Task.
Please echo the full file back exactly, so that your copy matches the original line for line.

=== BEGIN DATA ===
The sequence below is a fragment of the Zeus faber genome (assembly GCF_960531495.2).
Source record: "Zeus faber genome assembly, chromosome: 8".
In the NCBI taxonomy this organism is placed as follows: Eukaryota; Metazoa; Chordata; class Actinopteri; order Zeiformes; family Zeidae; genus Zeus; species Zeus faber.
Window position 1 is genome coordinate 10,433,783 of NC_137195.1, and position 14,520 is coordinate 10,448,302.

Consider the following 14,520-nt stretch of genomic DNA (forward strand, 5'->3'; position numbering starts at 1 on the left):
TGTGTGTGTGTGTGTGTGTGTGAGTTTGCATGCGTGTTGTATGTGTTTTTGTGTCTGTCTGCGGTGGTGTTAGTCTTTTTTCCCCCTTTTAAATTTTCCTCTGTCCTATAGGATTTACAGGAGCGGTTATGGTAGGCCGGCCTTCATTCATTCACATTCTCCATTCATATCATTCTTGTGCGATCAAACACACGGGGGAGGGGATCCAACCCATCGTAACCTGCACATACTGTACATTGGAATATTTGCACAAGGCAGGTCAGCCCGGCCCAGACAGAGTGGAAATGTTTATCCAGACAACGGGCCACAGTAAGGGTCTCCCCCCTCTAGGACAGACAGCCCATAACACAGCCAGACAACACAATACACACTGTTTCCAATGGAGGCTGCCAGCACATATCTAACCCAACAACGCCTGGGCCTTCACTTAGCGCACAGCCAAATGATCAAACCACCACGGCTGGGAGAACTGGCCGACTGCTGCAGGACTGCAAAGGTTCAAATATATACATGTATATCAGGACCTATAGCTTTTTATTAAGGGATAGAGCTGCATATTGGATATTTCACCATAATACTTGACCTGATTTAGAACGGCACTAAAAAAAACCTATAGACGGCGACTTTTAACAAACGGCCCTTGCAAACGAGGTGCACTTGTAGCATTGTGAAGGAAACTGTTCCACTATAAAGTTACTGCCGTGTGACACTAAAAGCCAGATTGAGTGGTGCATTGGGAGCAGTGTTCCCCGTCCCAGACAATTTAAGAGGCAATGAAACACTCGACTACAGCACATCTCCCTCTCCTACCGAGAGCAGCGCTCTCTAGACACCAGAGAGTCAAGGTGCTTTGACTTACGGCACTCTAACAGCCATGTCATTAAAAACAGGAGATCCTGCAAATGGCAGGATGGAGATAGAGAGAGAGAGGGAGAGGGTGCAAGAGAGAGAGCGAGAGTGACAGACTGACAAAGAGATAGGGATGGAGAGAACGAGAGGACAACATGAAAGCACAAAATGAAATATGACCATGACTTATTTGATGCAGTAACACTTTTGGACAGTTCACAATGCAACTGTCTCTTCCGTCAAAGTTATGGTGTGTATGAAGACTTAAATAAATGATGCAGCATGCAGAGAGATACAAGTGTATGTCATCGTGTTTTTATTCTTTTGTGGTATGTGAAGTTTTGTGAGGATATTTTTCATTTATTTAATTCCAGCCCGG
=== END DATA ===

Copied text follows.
The sequence below is a fragment of the Zeus faber genome (assembly GCF_960531495.2).
Source record: "Zeus faber genome assembly, chromosome: 8".
In the NCBI taxonomy this organism is placed as follows: Eukaryota; Metazoa; Chordata; class Actinopteri; order Zeiformes; family Zeidae; genus Zeus; species Zeus faber.
Window position 1 is genome coordinate 10,433,783 of NC_137195.1, and position 14,520 is coordinate 10,448,302.

Consider the following 14,520-nt stretch of genomic DNA (forward strand, 5'->3'; position numbering starts at 1 on the left):
TGTGTGTGTGTGTGTGTGTGTGAGTTTGCATGCGTGTTGTATGTGTTTTTGTGTCTGTCTGCGGTGGTGTTAGTCTTTTTTCCCCCTTTTAAATTTTCCTCTGTCCTATAGGATTTACAGGAGCGGTTATGGTAGGCCGGCCTTCATTCATTCACATTCTCCATTCATATCATTCTTGTGCGATCAAACACACGGGGGAGGGGATCCAACCCATCGTAACCTGCACATACTGTACATTGGAATATTTGCACAAGGCAGGTCAGCCCGGCCCAGACAGAGTGGAAATGTTTATCCAGACAACGGGCCACAGTAAGGGTCTCCCCCCTCTAGGACAGACAGCCCATAACACAGCCAGACAACACAATACACACTGTTTCCAATGGAGGCTGCCAGCACATATCTAACCCAACAACGCCTGGGCCTTCACTTAGCGCACAGCCAAATGATCAAACCACCACGGCTGGGAGAACTGGCCGACTGCTGCAGGACTGCAAAGGTTCAAATATATACATGTATATCAGGACCTATAGCTTTTTATTAAGGGATAGAGCTGCATATTGGATATTTCACCATAATACTTGACCTGATTTAGAACGGCACTAAAAAAAACCTATAGACGGCGACTTTTAACAAACGGCCCTTGCAAACGAGGTGCACTTGTAGCATTGTGAAGGAAACTGTTCCACTATAAAGTTACTGCCGTGTGACACTAAAAGCCAGATTGAGTGGTGCATTGGGAGCAGTGTTCCCCGTCCCAGACAATTTAAGAGGCAATGAAACACTCGACTACAGCACATCTCCCTCTCCTACCGAGAGCAGCGCTCTCTAGACACCAGAGAGTCAAGGTGCTTTGACTTACGGCACTCTAACAGCCATGTCATTAAAAACAGGAGATCCTGCAAATGGCAGGATGGAGATAGAGAGAGAGAGGGAGAGGGTGCAAGAGAGAGAGCGAGAGTGACAGACTGACAAAGAGATAGGGATGGAGAGAACGAGAGGACAACATGAAAGCACAAAATGAAATATGACCATGACTTATTTGATGCAGTAACACTTTTGGACAGTTCACAATGCAACTGTCTCTTCCGTCAAAGTTATGGTGTGTATGAAGACTTAAATAAATGATGCAGCATGCAGAGAGATACAAGTGTATGTCATCGTGTTTTTATTCTTTTGTGGTATGTGAAGTTTTGTGAGGATATTTTTCATTTATTTAATTCCAGCCCGG